Free trade with China has benefited American consumers who have been able to purchase a broader range of products at relatively low cost. In certain stores in the United States, such as Walmart, a large number of the items available for sale, such as textiles, are made in China.

Watch video on: La Mañana

Wendong Zhang, Iowa State University

Foreign interests keep buying US acreage with focus on Southwest

By: Agri-Pulse - January 26, 2022

Foreign holdings of U.S. land increased by 2.4 million acres in 2020, with 40% of the growth occurring in just three states, Oklahoma, Texas and Colorado, according to a new Agriculture Department report. But these holdings are still a relatively small share of U.S. farmland.

Read more on: Agri-Pulse

Sean Cash, Tufts University

Food labeling is lacking in online grocery retailers

By: Science Daily - January 20, 2022

"Our findings highlight the current failure of both regulations and industry practice to provide a consistent environment in which online consumers can access information that is required in conventional stores," said study author Sean Cash, the Bergstrom Foundation Professor in Global Nutrition at the Friedman School. "With the expectation that online grocery sales could top $100 billion for 2021, the requirements to provide consumers with information need to keep up with the evolving marketplace."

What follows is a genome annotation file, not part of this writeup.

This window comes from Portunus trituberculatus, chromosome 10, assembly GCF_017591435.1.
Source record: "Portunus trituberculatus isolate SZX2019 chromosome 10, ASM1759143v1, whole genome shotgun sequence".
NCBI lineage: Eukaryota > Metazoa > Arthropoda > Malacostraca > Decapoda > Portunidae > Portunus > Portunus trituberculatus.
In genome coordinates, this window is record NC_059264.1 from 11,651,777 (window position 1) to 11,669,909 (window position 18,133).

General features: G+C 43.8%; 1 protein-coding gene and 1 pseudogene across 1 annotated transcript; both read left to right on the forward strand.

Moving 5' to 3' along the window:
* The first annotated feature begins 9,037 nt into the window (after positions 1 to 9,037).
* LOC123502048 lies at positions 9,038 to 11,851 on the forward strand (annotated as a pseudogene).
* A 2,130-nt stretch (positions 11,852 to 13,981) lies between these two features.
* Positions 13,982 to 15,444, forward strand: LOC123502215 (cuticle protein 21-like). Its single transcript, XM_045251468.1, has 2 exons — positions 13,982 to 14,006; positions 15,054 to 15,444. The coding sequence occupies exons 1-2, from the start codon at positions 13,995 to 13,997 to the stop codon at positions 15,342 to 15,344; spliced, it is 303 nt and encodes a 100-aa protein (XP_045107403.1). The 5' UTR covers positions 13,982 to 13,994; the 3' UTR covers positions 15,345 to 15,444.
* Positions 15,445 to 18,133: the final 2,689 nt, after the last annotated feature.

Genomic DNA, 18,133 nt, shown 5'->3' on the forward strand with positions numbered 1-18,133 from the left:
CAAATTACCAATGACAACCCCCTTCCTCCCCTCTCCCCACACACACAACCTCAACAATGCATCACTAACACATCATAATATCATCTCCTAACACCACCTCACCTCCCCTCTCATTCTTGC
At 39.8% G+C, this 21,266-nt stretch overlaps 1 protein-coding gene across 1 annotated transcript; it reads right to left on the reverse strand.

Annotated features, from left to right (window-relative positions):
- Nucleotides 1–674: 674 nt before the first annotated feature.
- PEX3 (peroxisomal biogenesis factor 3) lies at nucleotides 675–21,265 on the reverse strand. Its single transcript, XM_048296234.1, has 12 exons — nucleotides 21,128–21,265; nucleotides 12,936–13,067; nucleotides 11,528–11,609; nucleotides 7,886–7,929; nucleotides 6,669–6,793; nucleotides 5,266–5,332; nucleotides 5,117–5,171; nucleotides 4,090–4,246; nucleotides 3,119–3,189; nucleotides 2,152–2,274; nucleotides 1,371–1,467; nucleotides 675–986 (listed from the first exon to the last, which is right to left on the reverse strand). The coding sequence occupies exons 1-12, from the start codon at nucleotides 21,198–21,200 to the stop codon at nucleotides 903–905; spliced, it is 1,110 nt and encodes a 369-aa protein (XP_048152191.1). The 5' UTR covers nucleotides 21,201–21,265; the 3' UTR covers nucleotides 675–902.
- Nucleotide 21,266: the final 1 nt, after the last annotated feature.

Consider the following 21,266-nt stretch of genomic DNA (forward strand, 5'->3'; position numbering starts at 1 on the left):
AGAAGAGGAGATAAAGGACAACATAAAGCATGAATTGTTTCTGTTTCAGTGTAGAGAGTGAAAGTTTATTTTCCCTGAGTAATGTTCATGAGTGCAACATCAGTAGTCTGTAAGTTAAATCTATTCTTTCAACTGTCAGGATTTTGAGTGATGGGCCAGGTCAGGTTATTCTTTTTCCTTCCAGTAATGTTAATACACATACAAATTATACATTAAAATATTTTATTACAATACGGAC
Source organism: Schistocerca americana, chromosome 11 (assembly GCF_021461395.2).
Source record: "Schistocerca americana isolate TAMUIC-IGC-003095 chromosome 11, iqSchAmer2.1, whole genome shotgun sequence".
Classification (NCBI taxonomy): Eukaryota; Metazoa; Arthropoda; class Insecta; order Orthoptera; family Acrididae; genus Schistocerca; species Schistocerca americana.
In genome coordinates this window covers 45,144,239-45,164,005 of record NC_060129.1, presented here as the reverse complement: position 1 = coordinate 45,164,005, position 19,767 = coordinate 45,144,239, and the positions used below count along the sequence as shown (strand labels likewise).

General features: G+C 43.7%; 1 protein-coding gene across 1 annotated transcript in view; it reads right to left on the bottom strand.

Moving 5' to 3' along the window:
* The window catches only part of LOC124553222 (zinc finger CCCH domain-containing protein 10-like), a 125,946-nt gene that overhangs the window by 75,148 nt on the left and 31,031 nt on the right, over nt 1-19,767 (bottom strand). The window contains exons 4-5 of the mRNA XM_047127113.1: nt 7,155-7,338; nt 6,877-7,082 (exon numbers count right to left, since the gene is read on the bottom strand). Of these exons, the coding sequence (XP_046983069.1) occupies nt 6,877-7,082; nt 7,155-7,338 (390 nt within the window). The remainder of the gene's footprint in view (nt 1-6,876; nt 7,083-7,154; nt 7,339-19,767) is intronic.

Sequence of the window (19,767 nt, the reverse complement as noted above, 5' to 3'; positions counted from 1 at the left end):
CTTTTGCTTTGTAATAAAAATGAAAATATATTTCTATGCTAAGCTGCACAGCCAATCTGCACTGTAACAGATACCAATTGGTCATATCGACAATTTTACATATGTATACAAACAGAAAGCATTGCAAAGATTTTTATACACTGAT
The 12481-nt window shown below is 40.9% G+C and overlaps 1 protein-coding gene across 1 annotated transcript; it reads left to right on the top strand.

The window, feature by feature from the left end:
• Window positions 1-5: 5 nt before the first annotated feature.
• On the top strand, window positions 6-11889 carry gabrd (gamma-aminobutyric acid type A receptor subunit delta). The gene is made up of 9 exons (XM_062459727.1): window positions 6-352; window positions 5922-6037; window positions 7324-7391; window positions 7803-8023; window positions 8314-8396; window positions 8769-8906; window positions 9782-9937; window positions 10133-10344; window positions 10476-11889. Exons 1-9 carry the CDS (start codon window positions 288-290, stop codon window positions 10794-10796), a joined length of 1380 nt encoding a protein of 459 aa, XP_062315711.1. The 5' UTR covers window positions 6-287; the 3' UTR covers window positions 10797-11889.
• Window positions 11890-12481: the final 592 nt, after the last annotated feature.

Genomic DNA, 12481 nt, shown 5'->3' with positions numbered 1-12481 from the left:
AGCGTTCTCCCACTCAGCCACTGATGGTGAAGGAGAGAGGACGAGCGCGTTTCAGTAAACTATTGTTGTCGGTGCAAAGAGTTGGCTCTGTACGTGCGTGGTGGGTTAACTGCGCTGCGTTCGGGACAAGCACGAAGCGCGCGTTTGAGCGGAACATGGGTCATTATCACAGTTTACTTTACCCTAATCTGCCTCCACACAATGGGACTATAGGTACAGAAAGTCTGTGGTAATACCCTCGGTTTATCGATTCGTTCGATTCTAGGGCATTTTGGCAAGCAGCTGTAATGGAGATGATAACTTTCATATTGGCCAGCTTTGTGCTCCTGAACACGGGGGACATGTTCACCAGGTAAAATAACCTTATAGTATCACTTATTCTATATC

Read more on: Science Daily

Ted Loch-Temzelides, Rice University

Black and Hispanic communities bore disproportionate share of Texas’ early Covid deaths

By: Mirage News, Science Magazine, Houston Chronicle, & San Antonio Express-News - January 24, 2022

“The economic costs associated with COVID-19 mortality are large,” said Rice economist Ted Loch-Temzelides , a study co-author and the George and Cynthia Mitchell Chair in Sustainable Development. “Some of Houston’s most vulnerable communities have been experiencing a disproportionately high fraction of these losses.”

Watch video on: Mirage News, Science Magazine, Houston Chronicle, & San Antonio Express-News

Vincent Smith, Montana State University

As food prices climb, here’s how farmers have fared

By: Market Watch - January 24, 2022

Food prices are going up. According to the Bureau of Labor Statistics, consumers are paying about 6.5% more for a grocery food basket and for fast food and restaurant meals compared to a year ago. This is not substantially different from the 7% increase in the average prices paid by consumers for all commodities.